The Incredible Journey by Sheila Burnford Many of us best know of this book from one of its two film adaptations: Disney's 1963 "The Incredible Journey" or the 1993 update called "Homeward Bound." Originally, this book by Scottish author Sheila Bunford was billed as a children's novel, although that was not what she intended it to be. The story, inspired by a real-life incident, details the adventure of three house pets who cross a wilderness to find the family they love. Basically, it's the story of "Lassie," but with three animals instead of one.
Lassie Come Home by Eric Knight Speaking of Lassie, here she is: heroine of the most faithful dog story ever told. Set in depression-era England, Lassie's loving but poor family is forced to sell her to a local noble. Unfortunately, she keeps breaking out and running back to their house to be with her boy. Her new owner takes her to Scotland to get her away from the family that she refuses to desert, but she breaks out again and this time sets out on a 1,000-mile journey home. "Lassie" has been adapted into a TV series, a picture-book, a movie, and has spawned numerous sequels.
The Call of the Wild by Jack London Some will tell you that this is the best dog book ever written. "The Call of the Wild" follows Buck on a whirlwind journey to Alaska to become a sled-dog. Learning the hard lessons of life quickly, Buck loses the trappings of civilization and uncovers his own primitive nature. This 1903 classic is a must-read, not only for the quality of its prose but for its complexity of character. A great book for young readers facing transitional stages of life, it's also a story that gets better with multiple readings.
Dogsbody by Dianna Wynne Jones Dianna Wynne Jones is an author whose works have achieved cult classic status among fantasy fans. (Her novel "Howl's Moving Castle" was adapted into an animated movie by Hayao Miyazaki.) "Dogsbody" is the story of a powerful being, Sirius, the Dog Star, who is framed for a murder he did not commit. As punishment, his consciousness is sent to earth into the body of a dog where he faces a next-to-impossible mission. Jones was a master of her craft, and this is a title that deserves recognition.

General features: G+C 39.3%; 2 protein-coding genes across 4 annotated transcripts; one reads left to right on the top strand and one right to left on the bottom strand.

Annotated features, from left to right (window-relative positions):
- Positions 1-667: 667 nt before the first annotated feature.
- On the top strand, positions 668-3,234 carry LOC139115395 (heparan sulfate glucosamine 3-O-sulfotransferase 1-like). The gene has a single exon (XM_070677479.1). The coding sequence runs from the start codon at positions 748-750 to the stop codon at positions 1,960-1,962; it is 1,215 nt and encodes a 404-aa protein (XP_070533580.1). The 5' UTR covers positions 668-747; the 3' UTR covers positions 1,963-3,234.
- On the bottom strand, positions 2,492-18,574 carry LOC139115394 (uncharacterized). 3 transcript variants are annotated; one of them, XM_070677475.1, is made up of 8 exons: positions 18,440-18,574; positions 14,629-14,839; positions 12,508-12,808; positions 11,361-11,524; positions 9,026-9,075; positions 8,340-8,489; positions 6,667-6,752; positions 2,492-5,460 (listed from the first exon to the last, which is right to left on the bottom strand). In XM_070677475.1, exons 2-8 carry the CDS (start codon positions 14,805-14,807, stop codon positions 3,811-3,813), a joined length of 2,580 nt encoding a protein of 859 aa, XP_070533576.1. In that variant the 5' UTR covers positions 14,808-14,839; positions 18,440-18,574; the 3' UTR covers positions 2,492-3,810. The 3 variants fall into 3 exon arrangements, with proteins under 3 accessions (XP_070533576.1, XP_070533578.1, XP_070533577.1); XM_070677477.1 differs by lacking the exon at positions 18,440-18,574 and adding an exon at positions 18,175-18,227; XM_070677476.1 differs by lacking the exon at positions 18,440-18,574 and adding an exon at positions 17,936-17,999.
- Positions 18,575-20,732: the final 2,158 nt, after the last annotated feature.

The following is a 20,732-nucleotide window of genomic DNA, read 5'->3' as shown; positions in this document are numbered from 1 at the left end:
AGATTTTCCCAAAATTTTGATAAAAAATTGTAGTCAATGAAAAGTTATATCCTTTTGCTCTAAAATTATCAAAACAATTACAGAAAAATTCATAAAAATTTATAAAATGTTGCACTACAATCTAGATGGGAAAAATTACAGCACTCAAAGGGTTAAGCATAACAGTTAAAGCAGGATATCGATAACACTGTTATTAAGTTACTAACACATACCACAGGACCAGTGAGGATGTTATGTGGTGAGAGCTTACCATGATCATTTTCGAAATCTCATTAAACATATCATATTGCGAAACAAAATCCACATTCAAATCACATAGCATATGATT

McDuff Moves In An endearing tale of a stray pup who finds himself a home with a kindhearted couple, Lucy and Fred at number 7 Elm Avenue. Adorable illustrations especially if you love little dogs. This book should be in the library of all dog-loving children. Ages 2-5 By Rosemary Wells
Delightful picture book inspired by a true story of a little dachshund who went to visit Picasso and stayed forever. Ages 4-8 By Monica Kelling
Enzo Races In The Rain A picture book from the author of: The Art of Racing in the Rain. Delightful illustrations bring the much-loved Enzo to life as he takes a journey from city to country. Told from the point of view of the dog. The story is about finding a true home. Anyone who owns a pet with a personality will enjoy this story. Ages 4-8 By Garth Stein
When You Wander: A Search-and-Rescue Dog Story From the point of view of a rescue dog who explains to a small child what to do if lost and how they will be found. Through the use of rhyme and watercolor illustrations the story demonstrates the importance and ability of a search and rescue dog. Ages 4 to 8 By Margarita Engel
Huck Michael longs for a dog; his parents provide many substitutes over the years. After an illness in the family, his parents decide to grant him a wish. The family becomes smitten with Huck, a toy poodle. When Huck goes missing, the family learns about love and compassion from friends and strangers. The reader will feel happy, sad, excited and scared before shedding a few happy tears at the end of the story. Ages 8 and up By Janet Elder
Because of Winn-Dixie The story of 10-year-old India Opal Buloni. Opal adopts a large strange dog called Winn Dixie, who seems to understand everything she says. Because of Winn Dixie, Opal discovers friendship, forgiveness, and love in the most unlikely people and places. This treasured classic looks at the power of love and dogs in healing hearts and relationships. Ages 8 and up By Kate DiCamillo
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The information contained in or provided through DOGICA® site is intended for general consumer understanding and education only and is not intended to be and is not a substitute for professional advice. Use of this site and any information contained on or provided through this site is at your own risk and any information contained on or provided through this site is provided on an "as is" basis without any representations or warranties or pay.